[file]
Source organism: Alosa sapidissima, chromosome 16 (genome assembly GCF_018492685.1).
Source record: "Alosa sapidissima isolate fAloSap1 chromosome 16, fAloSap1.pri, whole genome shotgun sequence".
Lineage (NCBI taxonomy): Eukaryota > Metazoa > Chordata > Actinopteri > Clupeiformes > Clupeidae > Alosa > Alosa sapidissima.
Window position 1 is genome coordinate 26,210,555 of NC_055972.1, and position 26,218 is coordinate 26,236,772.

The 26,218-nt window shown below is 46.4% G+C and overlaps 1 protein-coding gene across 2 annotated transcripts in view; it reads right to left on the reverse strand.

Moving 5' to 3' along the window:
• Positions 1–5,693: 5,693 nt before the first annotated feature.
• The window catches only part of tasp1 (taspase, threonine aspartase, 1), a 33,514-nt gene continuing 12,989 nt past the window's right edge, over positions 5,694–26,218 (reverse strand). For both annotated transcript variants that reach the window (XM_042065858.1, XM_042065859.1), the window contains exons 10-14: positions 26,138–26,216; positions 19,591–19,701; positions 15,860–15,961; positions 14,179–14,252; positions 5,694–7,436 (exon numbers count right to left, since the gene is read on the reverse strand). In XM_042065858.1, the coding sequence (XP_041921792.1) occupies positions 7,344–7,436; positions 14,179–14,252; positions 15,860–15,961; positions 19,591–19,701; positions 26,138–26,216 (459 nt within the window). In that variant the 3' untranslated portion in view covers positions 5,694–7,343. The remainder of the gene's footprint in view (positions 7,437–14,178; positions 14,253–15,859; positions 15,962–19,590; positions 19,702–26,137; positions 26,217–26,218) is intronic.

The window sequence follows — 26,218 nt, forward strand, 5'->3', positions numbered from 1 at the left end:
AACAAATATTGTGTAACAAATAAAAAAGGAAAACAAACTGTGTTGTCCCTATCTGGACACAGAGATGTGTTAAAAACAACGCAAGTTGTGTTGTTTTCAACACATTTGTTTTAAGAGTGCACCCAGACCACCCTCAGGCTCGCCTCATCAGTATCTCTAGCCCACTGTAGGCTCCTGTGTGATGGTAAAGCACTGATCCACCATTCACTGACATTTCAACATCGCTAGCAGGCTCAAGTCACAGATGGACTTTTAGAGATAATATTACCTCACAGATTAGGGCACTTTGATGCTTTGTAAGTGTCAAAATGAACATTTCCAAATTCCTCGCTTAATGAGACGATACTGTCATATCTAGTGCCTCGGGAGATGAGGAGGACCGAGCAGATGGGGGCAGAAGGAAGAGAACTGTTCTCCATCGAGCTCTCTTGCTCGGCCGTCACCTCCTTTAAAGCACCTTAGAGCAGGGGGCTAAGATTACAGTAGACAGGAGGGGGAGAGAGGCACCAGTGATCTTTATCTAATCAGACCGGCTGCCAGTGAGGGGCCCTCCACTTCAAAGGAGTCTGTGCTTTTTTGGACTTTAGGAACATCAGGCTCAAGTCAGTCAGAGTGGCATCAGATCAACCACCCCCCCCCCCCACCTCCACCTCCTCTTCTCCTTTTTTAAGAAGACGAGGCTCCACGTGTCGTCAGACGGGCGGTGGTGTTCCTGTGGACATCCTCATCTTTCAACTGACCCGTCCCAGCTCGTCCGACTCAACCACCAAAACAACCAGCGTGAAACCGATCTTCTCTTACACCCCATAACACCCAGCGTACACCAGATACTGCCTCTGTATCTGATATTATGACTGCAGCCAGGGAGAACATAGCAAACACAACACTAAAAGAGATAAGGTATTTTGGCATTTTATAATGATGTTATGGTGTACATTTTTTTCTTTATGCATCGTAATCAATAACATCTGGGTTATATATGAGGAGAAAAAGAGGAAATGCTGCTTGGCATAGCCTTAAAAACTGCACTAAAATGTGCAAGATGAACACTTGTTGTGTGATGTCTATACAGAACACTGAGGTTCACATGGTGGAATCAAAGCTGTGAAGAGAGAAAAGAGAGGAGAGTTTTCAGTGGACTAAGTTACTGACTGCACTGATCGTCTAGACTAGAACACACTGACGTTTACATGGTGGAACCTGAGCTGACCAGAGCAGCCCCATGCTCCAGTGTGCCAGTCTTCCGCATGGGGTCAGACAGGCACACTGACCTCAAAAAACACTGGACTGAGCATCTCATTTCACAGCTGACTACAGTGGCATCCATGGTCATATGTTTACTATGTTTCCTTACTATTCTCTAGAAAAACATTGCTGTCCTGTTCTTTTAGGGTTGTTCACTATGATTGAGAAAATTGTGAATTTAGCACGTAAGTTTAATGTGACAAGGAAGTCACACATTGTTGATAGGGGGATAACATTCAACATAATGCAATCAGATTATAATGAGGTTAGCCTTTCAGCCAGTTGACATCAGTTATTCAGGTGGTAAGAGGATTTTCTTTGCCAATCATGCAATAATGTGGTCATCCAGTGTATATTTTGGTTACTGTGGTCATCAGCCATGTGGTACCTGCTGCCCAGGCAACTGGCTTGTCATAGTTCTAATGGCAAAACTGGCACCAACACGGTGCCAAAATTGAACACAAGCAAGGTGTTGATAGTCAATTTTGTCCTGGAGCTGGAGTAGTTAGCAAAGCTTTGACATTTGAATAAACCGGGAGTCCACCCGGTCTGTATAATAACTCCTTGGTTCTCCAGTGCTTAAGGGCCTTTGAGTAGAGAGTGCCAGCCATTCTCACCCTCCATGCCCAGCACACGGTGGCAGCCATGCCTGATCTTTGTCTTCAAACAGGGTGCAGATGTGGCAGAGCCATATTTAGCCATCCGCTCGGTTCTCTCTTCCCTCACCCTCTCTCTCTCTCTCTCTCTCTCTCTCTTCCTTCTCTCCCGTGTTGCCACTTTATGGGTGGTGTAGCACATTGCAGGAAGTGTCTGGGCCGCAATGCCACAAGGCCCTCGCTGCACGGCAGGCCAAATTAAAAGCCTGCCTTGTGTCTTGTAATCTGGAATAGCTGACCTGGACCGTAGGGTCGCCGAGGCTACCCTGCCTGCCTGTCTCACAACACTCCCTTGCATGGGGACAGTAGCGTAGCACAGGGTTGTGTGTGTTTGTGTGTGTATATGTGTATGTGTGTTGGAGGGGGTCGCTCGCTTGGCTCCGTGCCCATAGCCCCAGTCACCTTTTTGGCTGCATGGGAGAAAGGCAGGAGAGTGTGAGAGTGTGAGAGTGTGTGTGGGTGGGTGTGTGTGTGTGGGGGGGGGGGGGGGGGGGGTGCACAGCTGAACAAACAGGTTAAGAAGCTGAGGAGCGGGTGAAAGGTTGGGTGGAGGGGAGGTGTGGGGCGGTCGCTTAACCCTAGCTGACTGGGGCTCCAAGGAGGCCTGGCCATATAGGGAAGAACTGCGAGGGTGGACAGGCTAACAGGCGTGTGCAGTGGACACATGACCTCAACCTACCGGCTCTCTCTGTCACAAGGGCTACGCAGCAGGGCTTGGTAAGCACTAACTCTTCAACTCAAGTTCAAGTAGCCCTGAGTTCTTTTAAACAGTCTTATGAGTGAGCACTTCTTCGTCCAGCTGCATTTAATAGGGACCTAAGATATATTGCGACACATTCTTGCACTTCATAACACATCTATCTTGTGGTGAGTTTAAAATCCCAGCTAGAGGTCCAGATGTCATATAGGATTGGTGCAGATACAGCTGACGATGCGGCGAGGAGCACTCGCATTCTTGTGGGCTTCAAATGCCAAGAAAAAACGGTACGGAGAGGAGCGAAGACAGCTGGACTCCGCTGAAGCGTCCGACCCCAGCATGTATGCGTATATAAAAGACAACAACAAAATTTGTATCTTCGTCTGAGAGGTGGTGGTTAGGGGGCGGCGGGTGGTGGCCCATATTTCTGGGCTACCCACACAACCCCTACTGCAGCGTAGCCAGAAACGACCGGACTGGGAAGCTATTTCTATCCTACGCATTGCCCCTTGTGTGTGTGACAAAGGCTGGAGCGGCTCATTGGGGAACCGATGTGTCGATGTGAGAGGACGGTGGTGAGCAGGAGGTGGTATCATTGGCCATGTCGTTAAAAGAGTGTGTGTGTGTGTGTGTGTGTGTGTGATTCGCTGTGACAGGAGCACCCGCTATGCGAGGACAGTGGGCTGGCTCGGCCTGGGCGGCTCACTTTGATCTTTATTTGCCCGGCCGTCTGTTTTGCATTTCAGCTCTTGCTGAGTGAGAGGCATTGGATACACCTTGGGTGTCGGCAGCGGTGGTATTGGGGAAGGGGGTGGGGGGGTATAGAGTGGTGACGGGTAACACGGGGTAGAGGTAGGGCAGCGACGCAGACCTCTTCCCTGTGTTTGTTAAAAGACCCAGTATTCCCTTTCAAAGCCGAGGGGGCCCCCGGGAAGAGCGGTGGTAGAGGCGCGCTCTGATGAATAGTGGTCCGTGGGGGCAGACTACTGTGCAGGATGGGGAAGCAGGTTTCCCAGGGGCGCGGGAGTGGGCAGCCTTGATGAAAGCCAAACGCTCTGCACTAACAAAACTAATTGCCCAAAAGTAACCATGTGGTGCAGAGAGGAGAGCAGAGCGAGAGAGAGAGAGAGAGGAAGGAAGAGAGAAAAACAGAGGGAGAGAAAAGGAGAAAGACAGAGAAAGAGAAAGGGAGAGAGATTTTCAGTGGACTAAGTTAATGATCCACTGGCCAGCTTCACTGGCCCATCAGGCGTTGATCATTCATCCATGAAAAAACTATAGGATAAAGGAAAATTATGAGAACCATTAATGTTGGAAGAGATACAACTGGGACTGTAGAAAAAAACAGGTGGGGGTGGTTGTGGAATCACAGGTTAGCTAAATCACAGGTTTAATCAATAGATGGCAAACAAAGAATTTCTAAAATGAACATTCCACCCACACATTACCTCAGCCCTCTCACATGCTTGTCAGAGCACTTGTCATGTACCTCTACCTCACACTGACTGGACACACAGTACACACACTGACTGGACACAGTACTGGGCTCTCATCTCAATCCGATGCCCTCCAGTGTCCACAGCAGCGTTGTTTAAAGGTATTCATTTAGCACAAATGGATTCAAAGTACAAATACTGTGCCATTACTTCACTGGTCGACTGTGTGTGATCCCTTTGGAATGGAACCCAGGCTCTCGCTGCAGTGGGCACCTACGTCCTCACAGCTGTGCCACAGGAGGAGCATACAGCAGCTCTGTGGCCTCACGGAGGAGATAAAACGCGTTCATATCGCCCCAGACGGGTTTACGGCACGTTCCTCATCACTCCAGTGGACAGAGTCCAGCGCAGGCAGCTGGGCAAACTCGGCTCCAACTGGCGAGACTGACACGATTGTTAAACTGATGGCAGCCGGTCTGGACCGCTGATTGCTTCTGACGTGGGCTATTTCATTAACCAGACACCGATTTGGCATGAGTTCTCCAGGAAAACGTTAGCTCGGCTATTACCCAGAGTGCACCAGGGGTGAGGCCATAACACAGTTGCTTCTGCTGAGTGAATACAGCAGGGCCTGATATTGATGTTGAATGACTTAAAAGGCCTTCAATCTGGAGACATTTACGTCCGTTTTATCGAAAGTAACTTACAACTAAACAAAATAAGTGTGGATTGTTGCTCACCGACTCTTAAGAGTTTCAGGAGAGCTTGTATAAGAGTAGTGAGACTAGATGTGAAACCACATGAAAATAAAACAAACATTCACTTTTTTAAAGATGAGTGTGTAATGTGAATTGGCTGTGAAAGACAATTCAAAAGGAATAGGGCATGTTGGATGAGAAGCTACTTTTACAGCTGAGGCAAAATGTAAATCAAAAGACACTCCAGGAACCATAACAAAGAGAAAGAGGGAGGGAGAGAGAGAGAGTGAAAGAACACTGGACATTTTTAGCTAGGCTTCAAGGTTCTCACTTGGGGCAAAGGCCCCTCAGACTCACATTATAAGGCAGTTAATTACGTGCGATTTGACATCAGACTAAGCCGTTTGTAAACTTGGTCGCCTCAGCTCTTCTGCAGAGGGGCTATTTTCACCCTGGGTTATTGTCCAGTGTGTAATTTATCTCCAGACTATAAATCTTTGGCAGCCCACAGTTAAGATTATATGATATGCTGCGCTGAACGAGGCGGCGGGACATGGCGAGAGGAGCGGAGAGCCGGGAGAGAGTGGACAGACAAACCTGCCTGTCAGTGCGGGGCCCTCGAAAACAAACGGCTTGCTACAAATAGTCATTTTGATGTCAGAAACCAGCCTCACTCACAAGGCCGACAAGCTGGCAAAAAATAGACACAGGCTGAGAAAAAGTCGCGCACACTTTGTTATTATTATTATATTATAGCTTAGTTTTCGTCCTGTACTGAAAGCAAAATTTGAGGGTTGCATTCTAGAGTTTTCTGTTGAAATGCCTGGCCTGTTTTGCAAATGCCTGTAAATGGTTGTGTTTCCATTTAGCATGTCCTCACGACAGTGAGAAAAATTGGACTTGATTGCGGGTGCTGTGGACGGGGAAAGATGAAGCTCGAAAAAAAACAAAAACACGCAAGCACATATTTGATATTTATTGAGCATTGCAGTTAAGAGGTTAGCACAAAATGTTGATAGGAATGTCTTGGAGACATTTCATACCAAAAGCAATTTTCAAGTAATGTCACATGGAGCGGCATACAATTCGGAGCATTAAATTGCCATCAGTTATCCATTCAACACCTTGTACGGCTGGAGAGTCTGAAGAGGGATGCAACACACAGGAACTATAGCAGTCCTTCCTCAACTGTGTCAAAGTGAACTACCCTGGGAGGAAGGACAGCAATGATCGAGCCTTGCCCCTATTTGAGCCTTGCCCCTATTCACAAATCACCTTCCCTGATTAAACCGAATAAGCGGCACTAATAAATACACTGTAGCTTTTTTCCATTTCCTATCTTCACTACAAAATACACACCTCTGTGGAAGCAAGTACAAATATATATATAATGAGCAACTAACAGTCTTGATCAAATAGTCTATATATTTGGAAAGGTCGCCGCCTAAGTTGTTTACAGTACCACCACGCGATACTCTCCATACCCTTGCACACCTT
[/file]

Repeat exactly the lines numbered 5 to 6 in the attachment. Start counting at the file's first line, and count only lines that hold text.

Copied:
The 26,218-nt window shown below is 46.4% G+C and overlaps 1 protein-coding gene across 2 annotated transcripts in view; it reads right to left on the reverse strand.

Moving 5' to 3' along the window: